Breed Standard and Characteristics of the
The Silky Terrier has also been known as: The Sydney Silky Terrier, The Victorian Silky Terrier, The Soft & Silky Terrier, The Silky Toy Terrier.
The Silky Terrier is originally from Australia and was developed late in the 19th century by crossing native Australian Terriers with Yorkshire Terriers. Breeders wanted to improve the color of the Australian Terrier, and it was generally agreed upon at the time that the Yorkshire was best suited to the job. The resulting litters, however, tended to be split between puppies resembling Australian Terriers and puppies resembling Yorkshires. Fortunately, a precious few seemed to inherit the desired traits from both breeds, and these dogs were bred together to perpetuate a new breed, the Silky Terrier.
A standard was created for the Silky Terrier in Sydney in 1906. Another, slightly different standard, was developed in the Australian province of Victoria in 1909, but the two were finally revised and reconciled in 1926. The Kennel Control Council of Victoria also introduced canine legislation in 1932 to prevent cross breeding—and further confusion—between the different types of terriers. A breed club was established in Australia in 1959.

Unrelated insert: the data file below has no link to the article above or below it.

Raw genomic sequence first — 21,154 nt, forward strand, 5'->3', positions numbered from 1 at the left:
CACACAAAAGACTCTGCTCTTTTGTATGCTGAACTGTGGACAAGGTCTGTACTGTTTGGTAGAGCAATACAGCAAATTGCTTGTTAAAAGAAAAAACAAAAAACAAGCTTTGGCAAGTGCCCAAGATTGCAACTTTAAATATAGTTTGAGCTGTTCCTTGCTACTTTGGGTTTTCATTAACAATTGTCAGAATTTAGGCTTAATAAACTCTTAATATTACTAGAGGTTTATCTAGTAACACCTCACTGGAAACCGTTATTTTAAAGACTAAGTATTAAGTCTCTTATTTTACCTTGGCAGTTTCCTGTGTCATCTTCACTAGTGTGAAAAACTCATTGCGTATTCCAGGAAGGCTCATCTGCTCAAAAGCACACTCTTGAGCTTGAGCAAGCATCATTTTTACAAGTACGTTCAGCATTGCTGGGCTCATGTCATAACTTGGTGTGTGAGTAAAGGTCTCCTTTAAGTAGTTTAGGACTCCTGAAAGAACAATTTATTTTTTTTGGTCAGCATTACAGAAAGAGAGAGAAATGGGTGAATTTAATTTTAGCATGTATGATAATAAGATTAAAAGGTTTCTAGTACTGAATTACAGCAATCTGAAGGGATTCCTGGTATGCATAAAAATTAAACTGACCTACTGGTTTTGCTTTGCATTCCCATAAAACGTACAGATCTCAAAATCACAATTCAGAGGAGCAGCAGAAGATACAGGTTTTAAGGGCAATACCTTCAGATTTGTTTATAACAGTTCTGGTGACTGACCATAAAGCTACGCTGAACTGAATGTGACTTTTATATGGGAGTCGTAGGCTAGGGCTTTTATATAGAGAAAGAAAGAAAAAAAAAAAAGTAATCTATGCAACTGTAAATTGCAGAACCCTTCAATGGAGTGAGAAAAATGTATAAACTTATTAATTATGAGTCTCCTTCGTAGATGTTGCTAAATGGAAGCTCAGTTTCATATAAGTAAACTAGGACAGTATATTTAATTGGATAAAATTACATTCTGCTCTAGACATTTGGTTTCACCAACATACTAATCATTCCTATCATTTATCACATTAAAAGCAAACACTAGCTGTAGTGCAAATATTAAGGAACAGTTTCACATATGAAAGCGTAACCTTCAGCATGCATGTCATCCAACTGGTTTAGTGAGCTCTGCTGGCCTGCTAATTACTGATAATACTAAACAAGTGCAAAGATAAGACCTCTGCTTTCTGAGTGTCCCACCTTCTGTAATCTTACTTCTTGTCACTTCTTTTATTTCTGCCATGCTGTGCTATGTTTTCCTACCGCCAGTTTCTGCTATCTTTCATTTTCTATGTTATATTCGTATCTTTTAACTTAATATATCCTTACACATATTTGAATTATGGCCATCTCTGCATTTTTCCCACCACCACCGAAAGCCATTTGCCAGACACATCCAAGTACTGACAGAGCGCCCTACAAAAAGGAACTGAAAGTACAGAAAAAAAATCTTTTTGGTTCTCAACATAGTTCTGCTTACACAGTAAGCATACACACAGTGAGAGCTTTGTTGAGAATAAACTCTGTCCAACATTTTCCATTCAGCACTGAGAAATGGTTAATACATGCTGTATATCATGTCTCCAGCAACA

American soldiers stationed in Australia during World War II were attracted to the Silky Terrier’s distinct appearance and brought them back to the US as pets. The Silky Terrier was recognized as a breed by the American Kennel Club in 1959, and the definitive standard for the breed was established in 1962. In March of 1955 the Sydney Silky Terrier Club of America was established, although the name was changed to the Silky Terrier Club of America in July of that same year. Still known as the Australian Silky Terrier in its native land, the Silky Terrier continues to be very popular both as a companion and as a show dog.
The Silky Terrier was recognized as a breed of its own around 1900. The first two Silkys came to America in early 1930's. The popularity of the breed in America owes much to photography (The National Geographic Magazine, Feb. 1936).
By the mid 1950's enough Silky Terriers had come into the United States that there were clubs formed and exhibitions started in the Miscellaneous Class at American Kennel Club recognized shows. The breed owners promoted the breed and demonstrated consistency in reproduction through several generations. The reward was that Silky Terriers were recognized by the AKC as a breed in 1959.
The Silky Terrier dog breed exemplifies the expression "small dog, big personality." Weighing just eight to 10 pounds when full grown, he's tough and confident, perhaps because of his heritage as a hunter of small prey. Beneath the feistiness, however, is a loving companion who loves to stick close to his person.
Copyright 2013. Cathy Owen. All rights reserved.